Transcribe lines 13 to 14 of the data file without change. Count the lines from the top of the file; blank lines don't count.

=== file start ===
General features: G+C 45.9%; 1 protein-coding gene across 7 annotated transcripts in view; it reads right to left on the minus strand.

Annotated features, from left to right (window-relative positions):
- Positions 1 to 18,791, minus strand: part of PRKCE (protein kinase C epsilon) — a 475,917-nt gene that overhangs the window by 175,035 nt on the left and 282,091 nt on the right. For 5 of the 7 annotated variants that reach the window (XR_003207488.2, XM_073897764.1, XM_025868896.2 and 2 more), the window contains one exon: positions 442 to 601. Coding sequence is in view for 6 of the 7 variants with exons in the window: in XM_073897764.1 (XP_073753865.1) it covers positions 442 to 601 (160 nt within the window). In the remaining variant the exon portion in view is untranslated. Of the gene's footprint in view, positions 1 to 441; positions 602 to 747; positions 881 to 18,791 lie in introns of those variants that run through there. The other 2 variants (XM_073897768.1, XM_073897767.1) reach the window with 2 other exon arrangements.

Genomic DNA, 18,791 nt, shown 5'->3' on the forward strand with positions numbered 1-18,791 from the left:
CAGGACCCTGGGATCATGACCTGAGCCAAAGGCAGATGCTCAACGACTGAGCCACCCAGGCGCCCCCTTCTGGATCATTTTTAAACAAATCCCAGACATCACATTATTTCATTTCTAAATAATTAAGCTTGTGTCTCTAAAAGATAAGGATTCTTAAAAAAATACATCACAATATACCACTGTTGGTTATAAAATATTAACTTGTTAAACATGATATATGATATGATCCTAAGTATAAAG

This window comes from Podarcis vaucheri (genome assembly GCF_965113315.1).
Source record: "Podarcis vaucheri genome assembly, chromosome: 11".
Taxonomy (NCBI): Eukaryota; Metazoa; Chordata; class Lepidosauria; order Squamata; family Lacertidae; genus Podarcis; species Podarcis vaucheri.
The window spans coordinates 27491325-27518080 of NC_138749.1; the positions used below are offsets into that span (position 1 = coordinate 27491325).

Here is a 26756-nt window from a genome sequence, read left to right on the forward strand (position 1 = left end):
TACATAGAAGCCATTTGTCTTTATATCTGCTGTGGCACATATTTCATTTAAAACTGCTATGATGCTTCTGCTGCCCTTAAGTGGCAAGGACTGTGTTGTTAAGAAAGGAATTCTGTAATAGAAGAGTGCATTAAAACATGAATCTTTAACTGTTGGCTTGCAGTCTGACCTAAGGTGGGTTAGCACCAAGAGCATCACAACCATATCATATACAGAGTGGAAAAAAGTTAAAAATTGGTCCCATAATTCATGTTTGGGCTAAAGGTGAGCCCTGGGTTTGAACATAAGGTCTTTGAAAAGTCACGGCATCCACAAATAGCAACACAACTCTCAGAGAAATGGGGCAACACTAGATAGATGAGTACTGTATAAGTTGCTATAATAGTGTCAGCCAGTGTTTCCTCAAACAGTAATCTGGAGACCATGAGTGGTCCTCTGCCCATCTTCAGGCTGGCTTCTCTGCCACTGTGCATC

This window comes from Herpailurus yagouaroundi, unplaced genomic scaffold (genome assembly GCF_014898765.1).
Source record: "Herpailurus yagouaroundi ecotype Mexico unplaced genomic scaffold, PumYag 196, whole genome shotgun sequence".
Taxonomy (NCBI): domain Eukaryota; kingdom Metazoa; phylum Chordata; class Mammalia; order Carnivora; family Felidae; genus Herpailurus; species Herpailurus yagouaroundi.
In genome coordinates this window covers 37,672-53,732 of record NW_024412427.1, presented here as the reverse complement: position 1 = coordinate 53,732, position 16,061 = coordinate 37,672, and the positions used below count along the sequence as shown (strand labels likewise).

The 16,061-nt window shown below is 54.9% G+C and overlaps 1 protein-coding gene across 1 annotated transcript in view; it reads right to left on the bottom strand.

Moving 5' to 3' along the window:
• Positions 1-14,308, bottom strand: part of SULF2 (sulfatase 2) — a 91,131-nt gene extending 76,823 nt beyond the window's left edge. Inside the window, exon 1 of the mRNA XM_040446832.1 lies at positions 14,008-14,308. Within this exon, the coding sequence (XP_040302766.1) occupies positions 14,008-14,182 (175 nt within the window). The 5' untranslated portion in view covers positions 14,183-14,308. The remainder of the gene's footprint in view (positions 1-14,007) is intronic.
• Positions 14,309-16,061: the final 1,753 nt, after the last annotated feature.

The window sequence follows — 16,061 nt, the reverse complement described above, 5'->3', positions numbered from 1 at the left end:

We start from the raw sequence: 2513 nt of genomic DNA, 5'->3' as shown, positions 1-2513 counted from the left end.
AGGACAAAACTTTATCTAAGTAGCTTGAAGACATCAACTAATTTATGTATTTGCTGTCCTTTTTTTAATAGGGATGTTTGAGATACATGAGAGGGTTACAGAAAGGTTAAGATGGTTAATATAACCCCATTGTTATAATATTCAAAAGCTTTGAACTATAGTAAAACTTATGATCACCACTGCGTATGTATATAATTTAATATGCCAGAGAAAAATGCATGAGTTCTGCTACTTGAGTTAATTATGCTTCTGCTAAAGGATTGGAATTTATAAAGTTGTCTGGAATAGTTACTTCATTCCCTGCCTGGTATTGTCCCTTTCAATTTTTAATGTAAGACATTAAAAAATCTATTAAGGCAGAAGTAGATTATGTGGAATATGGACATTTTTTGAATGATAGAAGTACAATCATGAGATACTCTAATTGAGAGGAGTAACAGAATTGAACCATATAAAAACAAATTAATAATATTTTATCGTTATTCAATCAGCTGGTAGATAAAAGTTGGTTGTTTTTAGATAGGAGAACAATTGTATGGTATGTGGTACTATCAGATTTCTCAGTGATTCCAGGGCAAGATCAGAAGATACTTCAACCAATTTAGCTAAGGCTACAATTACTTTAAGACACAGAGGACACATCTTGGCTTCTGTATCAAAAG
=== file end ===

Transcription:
Source record: "Herpailurus yagouaroundi ecotype Mexico unplaced genomic scaffold, PumYag 196, whole genome shotgun sequence".
Taxonomy (NCBI): domain Eukaryota; kingdom Metazoa; phylum Chordata; class Mammalia; order Carnivora; family Felidae; genus Herpailurus; species Herpailurus yagouaroundi.